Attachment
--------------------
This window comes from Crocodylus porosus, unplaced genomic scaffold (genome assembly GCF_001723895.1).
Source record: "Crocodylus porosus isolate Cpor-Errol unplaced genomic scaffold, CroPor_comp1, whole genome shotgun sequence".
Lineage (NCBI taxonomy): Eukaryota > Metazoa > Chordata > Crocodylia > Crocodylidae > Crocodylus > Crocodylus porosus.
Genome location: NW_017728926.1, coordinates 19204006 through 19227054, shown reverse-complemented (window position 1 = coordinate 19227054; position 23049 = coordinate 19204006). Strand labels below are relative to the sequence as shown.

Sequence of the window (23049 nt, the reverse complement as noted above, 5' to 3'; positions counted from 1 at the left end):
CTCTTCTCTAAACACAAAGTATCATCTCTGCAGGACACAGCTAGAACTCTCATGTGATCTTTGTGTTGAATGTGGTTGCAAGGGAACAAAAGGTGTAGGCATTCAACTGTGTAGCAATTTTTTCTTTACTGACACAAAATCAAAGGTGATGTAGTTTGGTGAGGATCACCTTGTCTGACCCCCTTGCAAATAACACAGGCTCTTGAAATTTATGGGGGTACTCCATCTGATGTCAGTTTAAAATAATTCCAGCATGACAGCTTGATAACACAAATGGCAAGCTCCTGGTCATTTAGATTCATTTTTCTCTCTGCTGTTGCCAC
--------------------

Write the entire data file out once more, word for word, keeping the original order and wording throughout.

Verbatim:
This window comes from Crocodylus porosus, unplaced genomic scaffold (genome assembly GCF_001723895.1).
Source record: "Crocodylus porosus isolate Cpor-Errol unplaced genomic scaffold, CroPor_comp1, whole genome shotgun sequence".
Lineage (NCBI taxonomy): Eukaryota > Metazoa > Chordata > Crocodylia > Crocodylidae > Crocodylus > Crocodylus porosus.
Genome location: NW_017728926.1, coordinates 19204006 through 19227054, shown reverse-complemented (window position 1 = coordinate 19227054; position 23049 = coordinate 19204006). Strand labels below are relative to the sequence as shown.

Sequence of the window (23049 nt, the reverse complement as noted above, 5' to 3'; positions counted from 1 at the left end):
CTCTTCTCTAAACACAAAGTATCATCTCTGCAGGACACAGCTAGAACTCTCATGTGATCTTTGTGTTGAATGTGGTTGCAAGGGAACAAAAGGTGTAGGCATTCAACTGTGTAGCAATTTTTTCTTTACTGACACAAAATCAAAGGTGATGTAGTTTGGTGAGGATCACCTTGTCTGACCCCCTTGCAAATAACACAGGCTCTTGAAATTTATGGGGGTACTCCATCTGATGTCAGTTTAAAATAATTCCAGCATGACAGCTTGATAACACAAATGGCAAGCTCCTGGTCATTTAGATTCATTTTTCTCTCTGCTGTTGCCAC